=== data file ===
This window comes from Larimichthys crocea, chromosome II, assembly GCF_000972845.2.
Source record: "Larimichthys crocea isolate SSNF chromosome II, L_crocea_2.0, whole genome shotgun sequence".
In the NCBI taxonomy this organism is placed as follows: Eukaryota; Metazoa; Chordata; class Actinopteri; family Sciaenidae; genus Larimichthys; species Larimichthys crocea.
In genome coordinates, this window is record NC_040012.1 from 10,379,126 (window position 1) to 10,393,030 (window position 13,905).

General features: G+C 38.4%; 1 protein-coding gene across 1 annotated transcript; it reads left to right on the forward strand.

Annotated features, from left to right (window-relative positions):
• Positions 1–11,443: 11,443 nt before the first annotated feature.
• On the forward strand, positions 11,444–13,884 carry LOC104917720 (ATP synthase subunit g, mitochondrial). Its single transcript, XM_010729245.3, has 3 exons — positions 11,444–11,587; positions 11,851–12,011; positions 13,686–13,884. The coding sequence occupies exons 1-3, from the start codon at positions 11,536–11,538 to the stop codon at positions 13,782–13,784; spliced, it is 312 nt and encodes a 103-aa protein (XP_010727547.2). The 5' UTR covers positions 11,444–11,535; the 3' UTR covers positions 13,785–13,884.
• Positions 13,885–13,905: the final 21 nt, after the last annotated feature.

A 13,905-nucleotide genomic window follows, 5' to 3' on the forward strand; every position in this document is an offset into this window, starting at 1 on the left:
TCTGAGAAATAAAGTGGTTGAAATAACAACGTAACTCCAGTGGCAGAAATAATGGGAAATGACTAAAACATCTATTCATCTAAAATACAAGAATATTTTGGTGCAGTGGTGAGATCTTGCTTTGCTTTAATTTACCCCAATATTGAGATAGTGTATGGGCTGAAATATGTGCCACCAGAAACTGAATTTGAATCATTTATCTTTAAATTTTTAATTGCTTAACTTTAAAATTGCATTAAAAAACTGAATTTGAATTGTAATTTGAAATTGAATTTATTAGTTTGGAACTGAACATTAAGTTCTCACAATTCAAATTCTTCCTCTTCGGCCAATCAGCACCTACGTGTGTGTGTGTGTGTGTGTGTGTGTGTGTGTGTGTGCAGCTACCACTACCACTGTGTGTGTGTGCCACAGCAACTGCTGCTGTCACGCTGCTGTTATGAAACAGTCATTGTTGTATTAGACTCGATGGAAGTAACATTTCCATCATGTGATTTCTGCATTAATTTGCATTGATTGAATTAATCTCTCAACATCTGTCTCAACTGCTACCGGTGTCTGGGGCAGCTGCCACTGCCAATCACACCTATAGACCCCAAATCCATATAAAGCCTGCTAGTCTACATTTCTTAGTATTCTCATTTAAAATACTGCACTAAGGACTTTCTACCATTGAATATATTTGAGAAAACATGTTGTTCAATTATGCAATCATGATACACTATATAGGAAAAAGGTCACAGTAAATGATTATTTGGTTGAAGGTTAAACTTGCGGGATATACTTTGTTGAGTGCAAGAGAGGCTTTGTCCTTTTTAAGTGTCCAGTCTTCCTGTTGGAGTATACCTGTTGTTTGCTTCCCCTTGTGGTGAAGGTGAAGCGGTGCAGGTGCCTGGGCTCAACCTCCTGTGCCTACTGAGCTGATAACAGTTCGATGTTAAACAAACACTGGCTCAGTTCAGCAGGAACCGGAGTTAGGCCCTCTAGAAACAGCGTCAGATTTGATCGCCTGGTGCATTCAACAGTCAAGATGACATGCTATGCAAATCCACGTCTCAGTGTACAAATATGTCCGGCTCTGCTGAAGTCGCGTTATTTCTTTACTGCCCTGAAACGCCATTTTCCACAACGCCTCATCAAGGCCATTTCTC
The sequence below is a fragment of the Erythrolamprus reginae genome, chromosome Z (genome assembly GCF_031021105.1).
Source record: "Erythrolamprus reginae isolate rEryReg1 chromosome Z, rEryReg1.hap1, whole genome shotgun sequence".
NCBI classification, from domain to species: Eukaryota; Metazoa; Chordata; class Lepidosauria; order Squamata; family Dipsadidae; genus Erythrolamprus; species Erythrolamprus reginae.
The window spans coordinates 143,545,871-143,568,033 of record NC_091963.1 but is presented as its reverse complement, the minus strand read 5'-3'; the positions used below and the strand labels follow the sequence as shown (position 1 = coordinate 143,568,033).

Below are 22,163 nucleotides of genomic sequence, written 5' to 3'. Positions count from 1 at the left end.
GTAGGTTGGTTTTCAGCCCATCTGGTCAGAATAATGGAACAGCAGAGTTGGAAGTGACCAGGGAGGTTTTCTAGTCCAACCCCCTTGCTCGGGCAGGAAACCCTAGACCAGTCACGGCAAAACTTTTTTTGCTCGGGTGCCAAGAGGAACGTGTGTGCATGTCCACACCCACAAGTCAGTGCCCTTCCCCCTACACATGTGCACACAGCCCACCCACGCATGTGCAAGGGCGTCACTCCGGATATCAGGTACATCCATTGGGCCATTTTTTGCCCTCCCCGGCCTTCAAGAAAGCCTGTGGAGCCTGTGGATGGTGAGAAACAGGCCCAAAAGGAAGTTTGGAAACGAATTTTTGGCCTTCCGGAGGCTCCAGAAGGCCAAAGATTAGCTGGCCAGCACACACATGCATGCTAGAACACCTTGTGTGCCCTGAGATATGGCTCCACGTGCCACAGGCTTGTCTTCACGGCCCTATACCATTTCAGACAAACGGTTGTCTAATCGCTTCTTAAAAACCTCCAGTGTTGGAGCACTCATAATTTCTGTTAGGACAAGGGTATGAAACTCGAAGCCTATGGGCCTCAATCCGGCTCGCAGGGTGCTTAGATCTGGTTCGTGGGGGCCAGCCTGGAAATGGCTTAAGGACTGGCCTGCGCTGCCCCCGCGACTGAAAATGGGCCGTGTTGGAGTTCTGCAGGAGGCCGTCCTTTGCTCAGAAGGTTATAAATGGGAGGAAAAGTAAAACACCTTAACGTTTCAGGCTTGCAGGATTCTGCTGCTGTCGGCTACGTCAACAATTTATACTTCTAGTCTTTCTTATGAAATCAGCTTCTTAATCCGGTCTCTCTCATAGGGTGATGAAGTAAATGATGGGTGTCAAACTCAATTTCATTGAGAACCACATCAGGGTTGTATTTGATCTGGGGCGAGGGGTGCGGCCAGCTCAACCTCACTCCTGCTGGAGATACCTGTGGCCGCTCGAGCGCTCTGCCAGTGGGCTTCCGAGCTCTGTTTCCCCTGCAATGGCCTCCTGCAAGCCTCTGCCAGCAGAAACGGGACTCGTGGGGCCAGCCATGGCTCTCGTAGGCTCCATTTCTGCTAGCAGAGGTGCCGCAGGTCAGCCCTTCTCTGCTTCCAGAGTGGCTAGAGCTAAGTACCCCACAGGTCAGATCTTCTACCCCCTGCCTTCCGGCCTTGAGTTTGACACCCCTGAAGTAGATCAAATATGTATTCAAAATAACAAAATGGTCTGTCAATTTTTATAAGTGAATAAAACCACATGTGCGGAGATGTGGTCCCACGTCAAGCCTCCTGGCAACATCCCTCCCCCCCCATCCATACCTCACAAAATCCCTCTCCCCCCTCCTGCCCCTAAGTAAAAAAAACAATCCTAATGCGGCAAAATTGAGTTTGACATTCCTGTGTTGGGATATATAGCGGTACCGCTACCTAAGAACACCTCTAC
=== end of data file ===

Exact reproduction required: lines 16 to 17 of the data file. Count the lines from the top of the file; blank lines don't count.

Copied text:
Below are 22,163 nucleotides of genomic sequence, written 5' to 3'. Positions count from 1 at the left end.
GTAGGTTGGTTTTCAGCCCATCTGGTCAGAATAATGGAACAGCAGAGTTGGAAGTGACCAGGGAGGTTTTCTAGTCCAACCCCCTTGCTCGGGCAGGAAACCCTAGACCAGTCACGGCAAAACTTTTTTTGCTCGGGTGCCAAGAGGAACGTGTGTGCATGTCCACACCCACAAGTCAGTGCCCTTCCCCCTACACATGTGCACACAGCCCACCCACGCATGTGCAAGGGCGTCACTCCGGATATCAGGTACATCCATTGGGCCATTTTTTGCCCTCCCCGGCCTTCAAGAAAGCCTGTGGAGCCTGTGGATGGTGAGAAACAGGCCCAAAAGGAAGTTTGGAAACGAATTTTTGGCCTTCCGGAGGCTCCAGAAGGCCAAAGATTAGCTGGCCAGCACACACATGCATGCTAGAACACCTTGTGTGCCCTGAGATATGGCTCCACGTGCCACAGGCTTGTCTTCACGGCCCTATACCATTTCAGACAAACGGTTGTCTAATCGCTTCTTAAAAACCTCCAGTGTTGGAGCACTCATAATTTCTGTTAGGACAAGGGTATGAAACTCGAAGCCTATGGGCCTCAATCCGGCTCGCAGGGTGCTTAGATCTGGTTCGTGGGGGCCAGCCTGGAAATGGCTTAAGGACTGGCCTGCGCTGCCCCCGCGACTGAAAATGGGCCGTGTTGGAGTTCTGCAGGAGGCCGTCCTTTGCTCAGAAGGTTATAAATGGGAGGAAAAGTAAAACACCTTAACGTTTCAGGCTTGCAGGATTCTGCTGCTGTCGGCTACGTCAACAATTTATACTTCTAGTCTTTCTTATGAAATCAGCTTCTTAATCCGGTCTCTCTCATAGGGTGATGAAGTAAATGATGGGTGTCAAACTCAATTTCATTGAGAACCACATCAGGGTTGTATTTGATCTGGGGCGAGGGGTGCGGCCAGCTCAACCTCACTCCTGCTGGAGATACCTGTGGCCGCTCGAGCGCTCTGCCAGTGGGCTTCCGAGCTCTGTTTCCCCTGCAATGGCCTCCTGCAAGCCTCTGCCAGCAGAAACGGGACTCGTGGGGCCAGCCATGGCTCTCGTAGGCTCCATTTCTGCTAGCAGAGGTGCCGCAGGTCAGCCCTTCTCTGCTTCCAGAGTGGCTAGAGCTAAGTACCCCACAGGTCAGATCTTCTACCCCCTGCCTTCCGGCCTTGAGTTTGACACCCCTGAAGTAGATCAAATATGTATTCAAAATAACAAAATGGTCTGTCAATTTTTATAAGTGAATAAAACCACATGTGCGGAGATGTGGTCCCACGTCAAGCCTCCTGGCAACATCCCTCCCCCCCCATCCATACCTCACAAAATCCCTCTCCCCCCTCCTGCCCCTAAGTAAAAAAAACAATCCTAATGCGGCAAAATTGAGTTTGACATTCCTGTGTTGGGATATATAGCGGTACCGCTACCTAAGAACACCTCTAC